Saturday, 13 December 2014

Bleaker Island revisited - Birds and Beaches.

[Continuing the irregular updates on life in the South Atlantic.  8,000 miles from the UK, 400 miles from Argentina, the Falkland Islands are our home from home.  While we work during the week, we try to explore the other 778 islands at the weekend.......]

A few weeks ago, we revisited Bleaker Island after our first trip there, about 30 months.
ago.  It's a long, narrow island, about 15 miles by 1 mile, with a small settlement of about 4 houses in the middle.
Bleaker air terminal
As usual, the normal way to arrive is by small Britten-Norman Islander planes run by the Falkland Islands Government Air Service (FIGAS).

An extra passenger on our plane....
We were met by the owner, Mike, who lives on the island, and one of the couple who manage the farm and visitor properties.  Our bags went with the manager directly to the settlement about 2 miles from the airstrip, while we had the circuitous familiarisation tour from Mike.
Cassard House sun lounge
We had stayed in the main house, Cassard, soon after it had opened 3 years ago, and it was still as full of light and comfort as we remembered.  And, once again, we had managed to pick a time when we had the 4-bedroomed place to ourselves.
Cassard House living room
After settling in, we slapped on the sun cream and headed out to see what we could see.....
Settlement house
The main difference from the previous visit was in the season - Spring instead of late Summer/Autumn.  Birds, especially penguins, were sitting on eggs.  This made them much less mobile and hence photogenic.
Rockhopper incubating egg
 They are also very wary of losing their eggs to predators, of which there are many.  The common (to these parts. They are rare everywhere else.) Striated Caracara is mainly seen hanging around colonies, waiting for a moment of opportunity to steal a meal.
Watchful penguins being watched by a Straited Caracara
These Caracaras tend to attack their prey by running, and have been very successful on islands where cats have not been introduced, such as Bleaker.
Striated Caracara

"This way, chaps!"
Other predators include Skuas, and the ubiquitous Turkey Vulture.  So these penguins have a hard life.  Added to that, their colonies tend to be at the top of sheer cliffs, which they have to negotiate hundreds of times during the breeding season.
Turkey vulture
Once they have clambered down the slope to the sea, they then run the guantlet of seals and sea lions, who also use the island for breeding
Southern sea lion
We could sit and watch these cute penguins for hours, and frequently did!

They are inquisitive
Bleaker also has colonies of Gentoo and Magellanic penguins.  The latter live in burrows near a sandy beach, whereas the Gentoo are usually found inland.  However, around feeding time, they return from their fishing trips and congregate on the beach before heading en masse to find their chicks.
Walking among the Gentoo penguins
Watching the crowds reminded me of my time working in central London, when office workers would gather, at the end of the day,  at the major train stations, perhaps meeting friends for a pint, before heading home to the family!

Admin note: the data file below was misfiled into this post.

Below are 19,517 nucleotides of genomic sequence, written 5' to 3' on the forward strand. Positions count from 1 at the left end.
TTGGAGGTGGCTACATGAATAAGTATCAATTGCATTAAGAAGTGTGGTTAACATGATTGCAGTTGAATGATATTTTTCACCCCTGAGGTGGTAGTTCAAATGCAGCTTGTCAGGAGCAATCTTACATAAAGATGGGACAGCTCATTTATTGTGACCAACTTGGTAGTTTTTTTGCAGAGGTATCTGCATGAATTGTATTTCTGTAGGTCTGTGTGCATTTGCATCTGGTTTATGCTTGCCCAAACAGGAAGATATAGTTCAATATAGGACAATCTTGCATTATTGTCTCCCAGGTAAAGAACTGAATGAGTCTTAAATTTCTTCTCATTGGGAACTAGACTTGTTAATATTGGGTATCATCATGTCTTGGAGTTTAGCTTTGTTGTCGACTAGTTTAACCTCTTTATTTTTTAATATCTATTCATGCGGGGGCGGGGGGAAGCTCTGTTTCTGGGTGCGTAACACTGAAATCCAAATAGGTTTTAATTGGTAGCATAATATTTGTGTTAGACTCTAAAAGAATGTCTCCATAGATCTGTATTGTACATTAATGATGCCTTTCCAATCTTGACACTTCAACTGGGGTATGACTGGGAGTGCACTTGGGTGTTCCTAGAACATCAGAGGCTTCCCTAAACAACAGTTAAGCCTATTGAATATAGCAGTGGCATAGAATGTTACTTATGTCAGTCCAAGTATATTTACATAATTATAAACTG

By the way, this beach has been deemed to be the 9th best beach in the world by a travel writer, Lee Abbamonte, and who are we to argue?  I'm guessing it was also the quietest and coldest on his list, see below!
Kelp Geese, male white
Birds abound on Bleaker.......
Patagonian crested ducks
Ruddy-headed goose and goslings
Two-banded plover
Crested Caracara, a long way away...
And the birds we saw, were generally very tame, the exception being the Crested Caracara, a striking South American raptor.
Rock cormorant colony
We noticed other differences in the time of year.  The Skuas were here, but had no chicks yet, so were not as aggressive as we remembered.
Skua - pirating gentoo eggs.
 They were feasting on penguin eggs.  In a few months, they would be feeding their young on the abundant penguin chicks!
Gentoo on egg
However, the resident striated Caracaras were an aerial threat.
Agressive Striated Caracara
The next day, we borrowed a car to drive to some of the remoter parts.  Unlike any other car I had hired in the past, there was no forms to fill in;  no credit card to be checked;  no examination of the bodywork for dents and scratches; no queue at the depot; no worry about re-filling with fuel.....

"Would you like to take the car tomorrow?  We'll add £xx to your bill."    Simples!
Magellanic penguin snuggling up to Flightless Steamer Duck!
Most of the island is rough pasture for sheep and beef cattle, but stock numbers are low, to avoid over-grazing and erosion, which has blighted some islands.
So, off we went to explore, and see what we could see.  At the southern end of the island, where we could look across a narrow strait to the mainland, we found a rather friendly Flightless Steamer Duck and a Magellanic Penguin, keeping out of the wind.  Could there be a new species on the way?
Black-necked Swan
We could drive almost anywhere on the farm tracks, stopping for a walk or picnic or to watch a pond for exotic birdlife..  Very relaxing.
A very shy bird is the black-necked swan.  We saw about 8 of them, but almost immediately they would paddle across to the far side of a large pond.
Magellanic Snipe, from the car!
Less shy was a magellanic snipe.  This photo, above, was taken from a few feet away, while we were sitting in the car!

We saw so many more birds that we took photos of.  But we were only there to soak up the atmosphere and relax, which we did, thanks to Elaine, our hostess, having dinner ready for us when we arrived from our wanderings.

Bleaker - a beautiful island.  A really civilised retreat!.

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